Tuesday, July 9, 2013

Knowing Jesus we know the "vast and unknowable entity"

The Presbyterian News Service posted a beautiful yet troubling article, “Holy Handwriting.”  It is about Phillip Patterson who has handwritten the whole Bible as, what could be called, a sacred act. A photographer, Laura Glazer, has added pictures to his work and they are beautiful, as is Patterson’s handwritten work. But some of his statements about his project are rather strange and one is troubling.
Of his reasons for writing the PNS article quotes him, “I really wanted to know what was in it. The Bible is something that’s in most of our lives. Nobody’s read it. Nobody knows what’s in it…” Well perhaps most have not read it, or only parts of it. But nevertheless it is a beautiful act to write the words out like an ancient monk would have done.

But it was what Patterson discovered that bothered me—that is, part of it. Once again a quote:

“I learned something mostly about love. In spite of the fact that the Bible is filled with violence and all that other stuff, that’s ultimately not what the Bible is about. There isn’t any place in the Bible where it says, ‘Do not love thy neighbor’ or ‘Do not love,’” …“That’s the message that came through to me, that the whole book ultimately sums up: that we should love and that God is a vast and unknowable entity.” 

Yes, that first part is true; “we should love.” But what about the second part, “God is a vast and unknowable entity.” How can we love if we do not know this great God? And isn’t that the whole message of the Bible? After the fall of humanity and the loss of fellowship with the Creator, God prepares a people, through Abraham, through Moses, through prophets and fathers and mothers of the faith—through his written word he reveals himself and comes in his eternal Son to gather us. He redeems us through Jesus Christ.
How can we love without the real love, the sacrificial love of Jesus Christ? We love because he first loved us. And we know this vast unknowable God because Jesus Christ has revealed God.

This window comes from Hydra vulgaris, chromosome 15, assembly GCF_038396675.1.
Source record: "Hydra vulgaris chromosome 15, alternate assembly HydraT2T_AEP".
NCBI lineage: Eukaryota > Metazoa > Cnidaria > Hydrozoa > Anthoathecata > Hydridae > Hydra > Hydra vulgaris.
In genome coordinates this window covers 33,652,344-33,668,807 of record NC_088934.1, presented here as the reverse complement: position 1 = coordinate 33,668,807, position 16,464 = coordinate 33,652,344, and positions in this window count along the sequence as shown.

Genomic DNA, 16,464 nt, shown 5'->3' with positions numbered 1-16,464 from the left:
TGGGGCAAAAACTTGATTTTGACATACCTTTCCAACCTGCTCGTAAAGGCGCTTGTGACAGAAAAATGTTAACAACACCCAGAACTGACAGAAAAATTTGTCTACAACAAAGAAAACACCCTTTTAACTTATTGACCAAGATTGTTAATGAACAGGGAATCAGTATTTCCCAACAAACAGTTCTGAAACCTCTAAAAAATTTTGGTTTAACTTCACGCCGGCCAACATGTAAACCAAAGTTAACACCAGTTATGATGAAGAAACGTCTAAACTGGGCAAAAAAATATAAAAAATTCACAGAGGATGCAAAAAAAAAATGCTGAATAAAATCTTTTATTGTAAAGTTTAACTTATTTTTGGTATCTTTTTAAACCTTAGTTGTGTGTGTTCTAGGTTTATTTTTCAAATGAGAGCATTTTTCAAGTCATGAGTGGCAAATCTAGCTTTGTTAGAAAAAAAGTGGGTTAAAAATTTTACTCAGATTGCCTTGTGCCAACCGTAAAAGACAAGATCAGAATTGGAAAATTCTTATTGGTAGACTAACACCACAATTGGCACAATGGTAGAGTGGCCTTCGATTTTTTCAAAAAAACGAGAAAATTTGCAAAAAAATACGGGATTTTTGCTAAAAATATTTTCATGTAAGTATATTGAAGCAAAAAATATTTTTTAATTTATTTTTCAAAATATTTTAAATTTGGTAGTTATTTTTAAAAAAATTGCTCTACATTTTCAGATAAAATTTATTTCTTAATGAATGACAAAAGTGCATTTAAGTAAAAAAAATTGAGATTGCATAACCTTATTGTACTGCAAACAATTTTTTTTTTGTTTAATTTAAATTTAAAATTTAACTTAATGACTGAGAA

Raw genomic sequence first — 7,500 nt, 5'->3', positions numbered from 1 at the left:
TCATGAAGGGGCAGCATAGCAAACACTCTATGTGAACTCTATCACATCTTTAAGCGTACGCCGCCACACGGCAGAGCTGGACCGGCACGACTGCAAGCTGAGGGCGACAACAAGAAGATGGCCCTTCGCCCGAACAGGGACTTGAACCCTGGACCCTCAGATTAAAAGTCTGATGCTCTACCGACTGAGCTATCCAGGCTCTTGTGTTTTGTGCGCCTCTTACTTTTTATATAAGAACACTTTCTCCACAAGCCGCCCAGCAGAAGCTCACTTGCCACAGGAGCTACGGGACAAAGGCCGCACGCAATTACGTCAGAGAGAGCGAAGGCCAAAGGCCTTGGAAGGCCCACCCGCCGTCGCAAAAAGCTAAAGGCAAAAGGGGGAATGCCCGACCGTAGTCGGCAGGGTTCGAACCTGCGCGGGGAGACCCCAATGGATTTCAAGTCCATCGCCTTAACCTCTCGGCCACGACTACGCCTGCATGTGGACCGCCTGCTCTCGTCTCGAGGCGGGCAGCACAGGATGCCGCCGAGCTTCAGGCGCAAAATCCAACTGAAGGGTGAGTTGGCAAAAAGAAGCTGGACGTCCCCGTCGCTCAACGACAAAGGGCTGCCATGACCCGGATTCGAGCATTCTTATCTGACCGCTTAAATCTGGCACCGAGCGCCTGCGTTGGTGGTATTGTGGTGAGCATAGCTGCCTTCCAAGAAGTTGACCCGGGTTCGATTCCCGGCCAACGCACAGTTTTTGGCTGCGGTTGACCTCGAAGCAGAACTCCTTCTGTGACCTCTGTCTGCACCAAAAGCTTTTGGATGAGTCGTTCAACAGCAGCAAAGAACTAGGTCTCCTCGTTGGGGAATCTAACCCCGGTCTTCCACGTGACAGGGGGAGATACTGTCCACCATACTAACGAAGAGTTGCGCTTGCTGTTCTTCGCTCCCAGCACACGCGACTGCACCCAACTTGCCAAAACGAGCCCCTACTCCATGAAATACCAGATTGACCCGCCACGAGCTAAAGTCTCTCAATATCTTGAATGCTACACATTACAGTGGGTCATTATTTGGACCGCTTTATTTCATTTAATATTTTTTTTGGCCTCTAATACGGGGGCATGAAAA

When Philip, Jesus’ disciple, in despair that Jesus was going away, asks, “Lord show us the Father, and it is enough for us.” Jesus answers with questions and truth:
Have I been so long with you, and yet you have not come to know me, Philip? He who has seen me has seen the Father; how can you say, ‘Show us the Father’? Do you not believe that I am in the Father and the Father is in me? (John 14: 9a)

In both Philip’s request and Jesus’ answer are profound truths. It is enough that we should know the Father and we know the Father by knowing Jesus Christ. And that is possible because of Jesus’ life, death and resurrection. The knowing is more than an intellectual knowing. The knowing is a relationship, a union with the Savior.
Speaking of himself, Jesus says:

If anyone loves me, he will keep my word; and my Father will love him, and we will come to him and make Our abode with him. He who does not love me does not keep my words; and the word which you hear is not mine, but the Father’s who sent me. (John 14: 23b-24)
I pray that Patterson will begin to know, because of the written word, the living Word, Jesus.  I pray that in loving Jesus, who first loved him, he will know also the Father and the Holy Spirit—that his knowing will be an intimate relationship with that huge unknowable God who is known only through Christ Jesus.

1 comment:

Presbyman said...

Certainly God is a vast and unknowable entity if we relied on our own attempts to understand him, but as John Chrysostom has written, God condescended to us by providing the incarnate Word and the written Word for our understanding.

John Erthein
DeFuniak Springs, FL